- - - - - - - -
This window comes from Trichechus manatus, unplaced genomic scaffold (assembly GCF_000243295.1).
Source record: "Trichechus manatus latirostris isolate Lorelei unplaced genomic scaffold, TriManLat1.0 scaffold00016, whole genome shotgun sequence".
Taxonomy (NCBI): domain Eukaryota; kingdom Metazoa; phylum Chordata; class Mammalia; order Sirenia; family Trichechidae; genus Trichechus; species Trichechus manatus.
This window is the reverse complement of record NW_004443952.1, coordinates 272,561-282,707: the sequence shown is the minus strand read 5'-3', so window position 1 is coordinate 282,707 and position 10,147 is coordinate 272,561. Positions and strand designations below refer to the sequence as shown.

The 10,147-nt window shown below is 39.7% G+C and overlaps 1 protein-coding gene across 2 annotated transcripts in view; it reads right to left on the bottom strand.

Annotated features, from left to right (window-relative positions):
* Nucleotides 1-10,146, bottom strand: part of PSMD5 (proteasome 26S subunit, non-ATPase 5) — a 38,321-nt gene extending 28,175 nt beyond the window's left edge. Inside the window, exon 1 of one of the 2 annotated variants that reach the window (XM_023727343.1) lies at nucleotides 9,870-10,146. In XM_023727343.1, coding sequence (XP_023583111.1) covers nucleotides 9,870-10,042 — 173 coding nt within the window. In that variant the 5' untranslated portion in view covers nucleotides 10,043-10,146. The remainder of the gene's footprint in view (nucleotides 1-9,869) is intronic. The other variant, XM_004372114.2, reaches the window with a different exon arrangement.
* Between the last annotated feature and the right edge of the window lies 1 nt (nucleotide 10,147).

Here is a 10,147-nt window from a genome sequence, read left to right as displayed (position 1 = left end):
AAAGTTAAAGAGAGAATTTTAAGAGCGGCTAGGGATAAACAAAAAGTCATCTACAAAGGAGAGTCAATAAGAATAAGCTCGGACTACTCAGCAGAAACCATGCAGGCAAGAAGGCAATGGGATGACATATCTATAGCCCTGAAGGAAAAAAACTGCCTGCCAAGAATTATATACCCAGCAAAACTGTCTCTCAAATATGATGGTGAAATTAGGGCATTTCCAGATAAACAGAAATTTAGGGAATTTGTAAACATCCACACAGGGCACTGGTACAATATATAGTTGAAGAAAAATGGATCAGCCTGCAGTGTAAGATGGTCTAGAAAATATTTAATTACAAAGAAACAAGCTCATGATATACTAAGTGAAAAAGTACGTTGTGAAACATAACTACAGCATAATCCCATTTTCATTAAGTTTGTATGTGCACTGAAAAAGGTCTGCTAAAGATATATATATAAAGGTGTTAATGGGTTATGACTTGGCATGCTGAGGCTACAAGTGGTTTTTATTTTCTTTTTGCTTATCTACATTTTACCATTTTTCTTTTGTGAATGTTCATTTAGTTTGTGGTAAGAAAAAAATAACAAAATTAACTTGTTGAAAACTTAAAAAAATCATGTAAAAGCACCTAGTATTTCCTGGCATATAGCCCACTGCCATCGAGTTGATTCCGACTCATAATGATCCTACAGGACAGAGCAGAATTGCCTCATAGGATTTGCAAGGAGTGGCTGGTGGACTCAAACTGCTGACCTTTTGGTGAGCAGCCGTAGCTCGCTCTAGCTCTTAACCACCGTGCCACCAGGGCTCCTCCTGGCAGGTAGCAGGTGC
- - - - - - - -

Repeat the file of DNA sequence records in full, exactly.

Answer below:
This window comes from Trichechus manatus, unplaced genomic scaffold (assembly GCF_000243295.1).
Source record: "Trichechus manatus latirostris isolate Lorelei unplaced genomic scaffold, TriManLat1.0 scaffold00016, whole genome shotgun sequence".
Taxonomy (NCBI): domain Eukaryota; kingdom Metazoa; phylum Chordata; class Mammalia; order Sirenia; family Trichechidae; genus Trichechus; species Trichechus manatus.
This window is the reverse complement of record NW_004443952.1, coordinates 272,561-282,707: the sequence shown is the minus strand read 5'-3', so window position 1 is coordinate 282,707 and position 10,147 is coordinate 272,561. Positions and strand designations below refer to the sequence as shown.

The 10,147-nt window shown below is 39.7% G+C and overlaps 1 protein-coding gene across 2 annotated transcripts in view; it reads right to left on the bottom strand.

Annotated features, from left to right (window-relative positions):
* Nucleotides 1-10,146, bottom strand: part of PSMD5 (proteasome 26S subunit, non-ATPase 5) — a 38,321-nt gene extending 28,175 nt beyond the window's left edge. Inside the window, exon 1 of one of the 2 annotated variants that reach the window (XM_023727343.1) lies at nucleotides 9,870-10,146. In XM_023727343.1, coding sequence (XP_023583111.1) covers nucleotides 9,870-10,042 — 173 coding nt within the window. In that variant the 5' untranslated portion in view covers nucleotides 10,043-10,146. The remainder of the gene's footprint in view (nucleotides 1-9,869) is intronic. The other variant, XM_004372114.2, reaches the window with a different exon arrangement.
* Between the last annotated feature and the right edge of the window lies 1 nt (nucleotide 10,147).

Here is a 10,147-nt window from a genome sequence, read left to right as displayed (position 1 = left end):
AAAGTTAAAGAGAGAATTTTAAGAGCGGCTAGGGATAAACAAAAAGTCATCTACAAAGGAGAGTCAATAAGAATAAGCTCGGACTACTCAGCAGAAACCATGCAGGCAAGAAGGCAATGGGATGACATATCTATAGCCCTGAAGGAAAAAAACTGCCTGCCAAGAATTATATACCCAGCAAAACTGTCTCTCAAATATGATGGTGAAATTAGGGCATTTCCAGATAAACAGAAATTTAGGGAATTTGTAAACATCCACACAGGGCACTGGTACAATATATAGTTGAAGAAAAATGGATCAGCCTGCAGTGTAAGATGGTCTAGAAAATATTTAATTACAAAGAAACAAGCTCATGATATACTAAGTGAAAAAGTACGTTGTGAAACATAACTACAGCATAATCCCATTTTCATTAAGTTTGTATGTGCACTGAAAAAGGTCTGCTAAAGATATATATATAAAGGTGTTAATGGGTTATGACTTGGCATGCTGAGGCTACAAGTGGTTTTTATTTTCTTTTTGCTTATCTACATTTTACCATTTTTCTTTTGTGAATGTTCATTTAGTTTGTGGTAAGAAAAAAATAACAAAATTAACTTGTTGAAAACTTAAAAAAATCATGTAAAAGCACCTAGTATTTCCTGGCATATAGCCCACTGCCATCGAGTTGATTCCGACTCATAATGATCCTACAGGACAGAGCAGAATTGCCTCATAGGATTTGCAAGGAGTGGCTGGTGGACTCAAACTGCTGACCTTTTGGTGAGCAGCCGTAGCTCGCTCTAGCTCTTAACCACCGTGCCACCAGGGCTCCTCCTGGCAGGTAGCAGGTGC